Just my opinion, for what it's worth.
Posted 07 October 2007 - 18:46
I have a lot to sort out, clearly! Maybe this time I'll pay half as I suggested and then next time I'll convince him to lower his rate.
Thanks everyone, especially to Berkshire Mum, as your opinion on this as a mother is exactly the same as what my parent feels, quite understandably! I'll know better for next time!
Posted 07 October 2007 - 19:09
It is vital to have a good accompanist who will be able to follow the candidate if he/she makes mistakes... In one of the exams I helped recently, a Grade 6 violinist skipped a whole line of music!!!
Posted 07 October 2007 - 19:30
Depending on the grade, on a sliding scale, these are for the exam plus one rehearsal.
Â£20 for Grade 1
Â£34 for Grade 5
Â£50 for Grade 8
that's the sort of price I don't mind paying
Posted 07 October 2007 - 19:34
Posted 07 October 2007 - 19:52
Posted 07 October 2007 - 20:24
That is a very high fee for a grade three exam. I would ask the local rep to reccomend someone who will be there on the day accompanying other exams. You should not need much more than a short run through if your pupil is used to playing with the piano accomp already. Are you sure that you really cannot play at this level?
I wish I could, but the truth is I haven't played in so long I wouldn't feel like it is the responsible thing to do. Piano isn't my first study instrument, and I have only just started playing again in the last six months. I'm keen to accompany exams in the near future but I don't think I'm ready yet, hence why I'm looking for an accompanist. I did think it was too high too but I can see the arguments for and against...
I suppose it is because it's my first pupil that I'm not as prepared for this as perhaps other teachers are; I know of teachers who categorically say they do not ever play for exams and they have their own accompanist, but I was in such a rush to find one so my pupil can meet them and get used to them. My pupil has aspergers and he gets very stressed when meeting new people (his first lesson with me was the same), so the idea was that I arranged 2 practice sessions with him and my accompanist so that they are not just another face in the exam, they are there as someone who knows him and supports him.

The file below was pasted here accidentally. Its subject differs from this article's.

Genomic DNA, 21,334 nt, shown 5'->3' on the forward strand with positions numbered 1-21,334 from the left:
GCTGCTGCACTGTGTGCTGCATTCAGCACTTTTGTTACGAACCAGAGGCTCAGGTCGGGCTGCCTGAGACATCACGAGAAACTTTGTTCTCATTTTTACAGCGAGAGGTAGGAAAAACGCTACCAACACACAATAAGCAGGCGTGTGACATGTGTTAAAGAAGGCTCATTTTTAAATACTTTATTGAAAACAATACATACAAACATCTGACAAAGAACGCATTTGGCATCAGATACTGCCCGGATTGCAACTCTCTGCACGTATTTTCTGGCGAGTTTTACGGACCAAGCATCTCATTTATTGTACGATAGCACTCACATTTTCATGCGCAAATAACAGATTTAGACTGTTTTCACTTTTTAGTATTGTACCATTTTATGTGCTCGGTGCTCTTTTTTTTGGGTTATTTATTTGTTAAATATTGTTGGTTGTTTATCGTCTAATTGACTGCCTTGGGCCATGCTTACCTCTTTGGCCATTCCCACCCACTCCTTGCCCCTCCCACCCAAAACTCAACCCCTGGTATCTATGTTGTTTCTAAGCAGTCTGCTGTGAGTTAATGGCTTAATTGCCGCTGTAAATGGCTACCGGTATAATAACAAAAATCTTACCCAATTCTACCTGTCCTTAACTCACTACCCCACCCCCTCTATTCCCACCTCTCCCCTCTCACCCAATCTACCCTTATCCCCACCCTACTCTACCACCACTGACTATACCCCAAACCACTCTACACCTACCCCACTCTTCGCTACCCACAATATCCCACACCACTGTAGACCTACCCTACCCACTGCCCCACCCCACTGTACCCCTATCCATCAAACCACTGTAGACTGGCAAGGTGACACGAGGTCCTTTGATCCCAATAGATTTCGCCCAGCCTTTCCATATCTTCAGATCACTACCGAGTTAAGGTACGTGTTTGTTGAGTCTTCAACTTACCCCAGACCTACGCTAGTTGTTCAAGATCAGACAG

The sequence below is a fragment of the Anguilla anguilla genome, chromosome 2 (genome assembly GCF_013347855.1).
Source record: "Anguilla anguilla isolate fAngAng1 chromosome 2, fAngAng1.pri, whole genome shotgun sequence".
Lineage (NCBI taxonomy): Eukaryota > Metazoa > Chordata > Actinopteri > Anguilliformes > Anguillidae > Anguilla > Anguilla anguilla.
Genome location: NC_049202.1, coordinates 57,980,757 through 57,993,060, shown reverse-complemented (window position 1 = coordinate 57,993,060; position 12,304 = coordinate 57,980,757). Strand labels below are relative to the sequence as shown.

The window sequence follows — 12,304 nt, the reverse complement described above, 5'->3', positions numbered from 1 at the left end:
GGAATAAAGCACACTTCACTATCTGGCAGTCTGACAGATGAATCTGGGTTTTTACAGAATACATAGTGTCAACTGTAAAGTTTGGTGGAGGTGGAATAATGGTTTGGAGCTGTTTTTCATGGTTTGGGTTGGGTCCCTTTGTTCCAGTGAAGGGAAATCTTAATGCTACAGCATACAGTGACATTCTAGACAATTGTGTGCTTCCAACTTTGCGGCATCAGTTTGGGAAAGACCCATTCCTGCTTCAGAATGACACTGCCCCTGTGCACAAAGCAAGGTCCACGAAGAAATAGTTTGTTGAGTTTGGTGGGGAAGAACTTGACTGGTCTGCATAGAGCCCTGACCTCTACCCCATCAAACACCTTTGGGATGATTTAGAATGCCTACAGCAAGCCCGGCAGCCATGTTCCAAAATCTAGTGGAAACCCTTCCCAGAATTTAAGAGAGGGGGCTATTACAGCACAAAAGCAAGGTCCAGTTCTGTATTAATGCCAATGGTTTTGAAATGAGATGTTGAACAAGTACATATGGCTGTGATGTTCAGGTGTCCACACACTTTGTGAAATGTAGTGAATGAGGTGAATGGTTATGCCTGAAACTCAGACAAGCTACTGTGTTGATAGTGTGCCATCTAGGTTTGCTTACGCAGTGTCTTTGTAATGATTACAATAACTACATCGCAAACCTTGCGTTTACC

Does this all make sense?
Posted 07 October 2007 - 20:25
It is not the point how difficult the grade is you are accompaning (or just indirectly, i.e. if more practice time is needed), but how much time is involved.
If the hourly fee of the pianist is Â£25, 3 hours are covered, and this isn't much for practising/rehearsal, travelling AND accompaning, not even at a lower grade - the more since this accompanist offers two practice sessions, and he probably won't sit there with a stopwatch. I can't see anything steep about it considering what he offers ...
Of course you might find someone who charges a lower hourly fee, then you might be able to get the price down to something like 45 to 60Â£, but then again Â£25/h for an experienced accompanist isn't really much. Experience is important, especially in accompanying. A good accompanist will catch a student, even if it gets wobbly, while an inexperienced one (who can be a brilliant solo pianist!) will not always manage to do so.
Maybe you could bring him down to one practice session if that is comfortable enough for the student, that would definitely bring the price down. I know pianists who are only willing to do one rehearsal anyway, but it is as well down to the student how much practice with the accompanist they think they need.
Posted 07 October 2007 - 20:30
I would advise against offering to pay half the accompanist's fees. Firstly, it is not your responsibility Secondly, the parent willl come to expect it every exam. Once you build up a decent number of students you will be considerably out of pocket (in my teaching practise it would equate to over $1500 a year!)
Posted 07 October 2007 - 20:33
What you could do to help in this particular case: Offer instalments. Even if the pianist wants his money straightaway, you could pay him fully and then the parent pays you three or four (or more, depending on their needs) instalments ...
Posted 07 October 2007 - 20:39